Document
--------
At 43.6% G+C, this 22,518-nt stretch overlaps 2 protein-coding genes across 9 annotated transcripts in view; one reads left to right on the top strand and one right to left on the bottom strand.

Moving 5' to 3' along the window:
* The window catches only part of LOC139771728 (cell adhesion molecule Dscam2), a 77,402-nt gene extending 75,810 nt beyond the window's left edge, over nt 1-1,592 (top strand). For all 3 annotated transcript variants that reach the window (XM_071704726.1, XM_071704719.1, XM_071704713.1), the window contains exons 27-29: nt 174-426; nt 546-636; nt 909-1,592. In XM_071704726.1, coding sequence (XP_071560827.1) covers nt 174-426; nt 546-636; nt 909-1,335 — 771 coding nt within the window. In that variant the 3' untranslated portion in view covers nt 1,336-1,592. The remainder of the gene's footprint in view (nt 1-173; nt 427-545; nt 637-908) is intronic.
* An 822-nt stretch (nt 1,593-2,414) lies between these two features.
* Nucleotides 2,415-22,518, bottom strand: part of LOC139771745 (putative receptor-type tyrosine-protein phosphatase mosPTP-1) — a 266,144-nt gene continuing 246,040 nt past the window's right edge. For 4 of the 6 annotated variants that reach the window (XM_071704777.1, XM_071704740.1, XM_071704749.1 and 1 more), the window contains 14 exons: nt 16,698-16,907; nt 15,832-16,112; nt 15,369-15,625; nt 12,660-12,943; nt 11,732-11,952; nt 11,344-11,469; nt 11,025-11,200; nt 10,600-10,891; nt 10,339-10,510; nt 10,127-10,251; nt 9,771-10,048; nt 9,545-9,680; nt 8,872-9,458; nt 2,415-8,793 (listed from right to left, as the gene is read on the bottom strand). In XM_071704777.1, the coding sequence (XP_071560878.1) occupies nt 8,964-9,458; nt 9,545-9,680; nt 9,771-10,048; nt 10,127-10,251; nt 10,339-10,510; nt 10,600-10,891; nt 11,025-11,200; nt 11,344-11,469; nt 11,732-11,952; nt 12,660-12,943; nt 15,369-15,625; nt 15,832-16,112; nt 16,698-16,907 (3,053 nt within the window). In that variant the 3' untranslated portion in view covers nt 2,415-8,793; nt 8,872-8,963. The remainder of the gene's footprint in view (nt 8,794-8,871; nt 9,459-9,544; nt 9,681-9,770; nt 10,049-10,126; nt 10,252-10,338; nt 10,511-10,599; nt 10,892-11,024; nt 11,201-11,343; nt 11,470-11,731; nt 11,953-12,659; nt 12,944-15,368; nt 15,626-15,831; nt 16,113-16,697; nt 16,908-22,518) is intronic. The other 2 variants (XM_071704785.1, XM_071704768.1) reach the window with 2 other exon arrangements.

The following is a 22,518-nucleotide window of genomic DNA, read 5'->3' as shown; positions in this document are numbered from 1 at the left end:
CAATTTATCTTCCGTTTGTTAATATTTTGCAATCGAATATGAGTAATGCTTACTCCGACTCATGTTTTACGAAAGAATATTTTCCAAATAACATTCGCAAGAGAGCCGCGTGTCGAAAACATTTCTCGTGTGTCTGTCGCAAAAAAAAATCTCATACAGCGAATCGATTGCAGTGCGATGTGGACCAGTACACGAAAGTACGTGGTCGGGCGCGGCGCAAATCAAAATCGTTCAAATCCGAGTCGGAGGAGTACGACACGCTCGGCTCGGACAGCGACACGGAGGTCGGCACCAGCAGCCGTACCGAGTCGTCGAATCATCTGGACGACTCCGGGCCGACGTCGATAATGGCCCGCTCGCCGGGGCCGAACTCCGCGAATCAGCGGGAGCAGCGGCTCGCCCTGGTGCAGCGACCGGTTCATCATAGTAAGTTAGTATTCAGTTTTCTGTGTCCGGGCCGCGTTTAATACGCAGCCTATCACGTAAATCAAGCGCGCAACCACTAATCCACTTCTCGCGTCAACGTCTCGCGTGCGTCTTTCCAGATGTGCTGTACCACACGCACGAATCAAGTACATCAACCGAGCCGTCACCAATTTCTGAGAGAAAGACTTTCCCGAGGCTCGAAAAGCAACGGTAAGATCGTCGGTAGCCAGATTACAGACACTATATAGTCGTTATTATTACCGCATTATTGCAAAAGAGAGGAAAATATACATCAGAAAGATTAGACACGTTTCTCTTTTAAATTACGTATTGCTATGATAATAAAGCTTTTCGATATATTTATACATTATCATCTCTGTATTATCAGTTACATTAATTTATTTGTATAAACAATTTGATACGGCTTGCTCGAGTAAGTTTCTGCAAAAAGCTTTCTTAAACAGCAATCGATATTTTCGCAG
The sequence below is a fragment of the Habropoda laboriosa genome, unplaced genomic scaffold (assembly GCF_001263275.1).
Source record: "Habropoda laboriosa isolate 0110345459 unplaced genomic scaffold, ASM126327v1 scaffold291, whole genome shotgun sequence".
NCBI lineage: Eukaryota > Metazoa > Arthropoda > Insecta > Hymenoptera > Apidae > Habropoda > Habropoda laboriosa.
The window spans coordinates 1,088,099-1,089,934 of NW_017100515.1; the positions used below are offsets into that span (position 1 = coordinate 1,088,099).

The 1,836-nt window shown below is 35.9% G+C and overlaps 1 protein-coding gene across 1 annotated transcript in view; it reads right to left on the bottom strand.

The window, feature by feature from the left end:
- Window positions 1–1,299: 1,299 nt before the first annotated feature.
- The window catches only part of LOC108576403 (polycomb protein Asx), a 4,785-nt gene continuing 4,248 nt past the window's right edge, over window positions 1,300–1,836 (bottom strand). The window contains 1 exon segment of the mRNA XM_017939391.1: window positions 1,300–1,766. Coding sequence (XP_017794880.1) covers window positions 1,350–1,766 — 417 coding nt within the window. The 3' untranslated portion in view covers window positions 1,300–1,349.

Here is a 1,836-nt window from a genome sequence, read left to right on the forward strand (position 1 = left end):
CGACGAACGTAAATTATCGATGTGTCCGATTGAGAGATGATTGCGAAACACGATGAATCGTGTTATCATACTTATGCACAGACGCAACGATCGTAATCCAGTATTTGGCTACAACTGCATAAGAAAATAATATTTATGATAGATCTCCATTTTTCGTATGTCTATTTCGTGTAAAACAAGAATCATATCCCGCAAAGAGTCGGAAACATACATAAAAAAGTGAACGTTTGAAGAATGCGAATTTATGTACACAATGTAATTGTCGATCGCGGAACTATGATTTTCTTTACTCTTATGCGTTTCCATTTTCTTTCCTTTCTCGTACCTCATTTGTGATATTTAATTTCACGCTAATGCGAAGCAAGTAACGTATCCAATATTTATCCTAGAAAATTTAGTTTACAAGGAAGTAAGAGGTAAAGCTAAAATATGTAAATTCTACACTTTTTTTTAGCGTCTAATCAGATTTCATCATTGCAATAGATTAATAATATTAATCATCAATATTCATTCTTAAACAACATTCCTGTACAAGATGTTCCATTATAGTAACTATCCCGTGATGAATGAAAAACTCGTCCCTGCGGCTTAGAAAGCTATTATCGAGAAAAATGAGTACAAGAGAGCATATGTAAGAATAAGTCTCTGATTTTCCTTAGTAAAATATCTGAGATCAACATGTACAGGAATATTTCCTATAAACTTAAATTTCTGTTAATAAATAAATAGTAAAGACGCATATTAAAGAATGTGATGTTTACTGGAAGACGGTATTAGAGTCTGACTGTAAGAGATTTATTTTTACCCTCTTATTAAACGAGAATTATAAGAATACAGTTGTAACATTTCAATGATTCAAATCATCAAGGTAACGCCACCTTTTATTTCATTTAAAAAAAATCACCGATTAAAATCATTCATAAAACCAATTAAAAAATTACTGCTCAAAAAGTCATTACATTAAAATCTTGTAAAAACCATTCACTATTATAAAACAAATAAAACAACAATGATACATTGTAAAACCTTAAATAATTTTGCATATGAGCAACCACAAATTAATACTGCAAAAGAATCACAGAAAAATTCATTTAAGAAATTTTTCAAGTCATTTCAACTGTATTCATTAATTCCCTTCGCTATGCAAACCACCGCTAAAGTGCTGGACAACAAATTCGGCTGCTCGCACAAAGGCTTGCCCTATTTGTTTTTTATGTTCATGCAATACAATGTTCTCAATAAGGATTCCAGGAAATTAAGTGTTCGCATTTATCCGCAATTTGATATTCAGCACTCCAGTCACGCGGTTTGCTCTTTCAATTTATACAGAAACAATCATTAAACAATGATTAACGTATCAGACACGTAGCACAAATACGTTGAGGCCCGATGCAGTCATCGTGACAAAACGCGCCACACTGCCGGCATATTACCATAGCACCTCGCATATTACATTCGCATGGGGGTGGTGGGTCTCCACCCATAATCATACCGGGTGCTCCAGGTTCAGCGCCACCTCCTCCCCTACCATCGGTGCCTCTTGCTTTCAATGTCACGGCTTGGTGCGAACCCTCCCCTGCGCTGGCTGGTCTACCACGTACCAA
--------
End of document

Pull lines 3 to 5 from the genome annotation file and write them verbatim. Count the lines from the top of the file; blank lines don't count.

* The window catches only part of LOC139771728 (cell adhesion molecule Dscam2), a 77,402-nt gene extending 75,810 nt beyond the window's left edge, over nt 1-1,592 (top strand). For all 3 annotated transcript variants that reach the window (XM_071704726.1, XM_071704719.1, XM_071704713.1), the window contains exons 27-29: nt 174-426; nt 546-636; nt 909-1,592. In XM_071704726.1, coding sequence (XP_071560827.1) covers nt 174-426; nt 546-636; nt 909-1,335 — 771 coding nt within the window. In that variant the 3' untranslated portion in view covers nt 1,336-1,592. The remainder of the gene's footprint in view (nt 1-173; nt 427-545; nt 637-908) is intronic.
* An 822-nt stretch (nt 1,593-2,414) lies between these two features.
* Nucleotides 2,415-22,518, bottom strand: part of LOC139771745 (putative receptor-type tyrosine-protein phosphatase mosPTP-1) — a 266,144-nt gene continuing 246,040 nt past the window's right edge. For 4 of the 6 annotated variants that reach the window (XM_071704777.1, XM_071704740.1, XM_071704749.1 and 1 more), the window contains 14 exons: nt 16,698-16,907; nt 15,832-16,112; nt 15,369-15,625; nt 12,660-12,943; nt 11,732-11,952; nt 11,344-11,469; nt 11,025-11,200; nt 10,600-10,891; nt 10,339-10,510; nt 10,127-10,251; nt 9,771-10,048; nt 9,545-9,680; nt 8,872-9,458; nt 2,415-8,793 (listed from right to left, as the gene is read on the bottom strand). In XM_071704777.1, the coding sequence (XP_071560878.1) occupies nt 8,964-9,458; nt 9,545-9,680; nt 9,771-10,048; nt 10,127-10,251; nt 10,339-10,510; nt 10,600-10,891; nt 11,025-11,200; nt 11,344-11,469; nt 11,732-11,952; nt 12,660-12,943; nt 15,369-15,625; nt 15,832-16,112; nt 16,698-16,907 (3,053 nt within the window). In that variant the 3' untranslated portion in view covers nt 2,415-8,793; nt 8,872-8,963. The remainder of the gene's footprint in view (nt 8,794-8,871; nt 9,459-9,544; nt 9,681-9,770; nt 10,049-10,126; nt 10,252-10,338; nt 10,511-10,599; nt 10,892-11,024; nt 11,201-11,343; nt 11,470-11,731; nt 11,953-12,659; nt 12,944-15,368; nt 15,626-15,831; nt 16,113-16,697; nt 16,908-22,518) is intronic. The other 2 variants (XM_071704785.1, XM_071704768.1) reach the window with 2 other exon arrangements.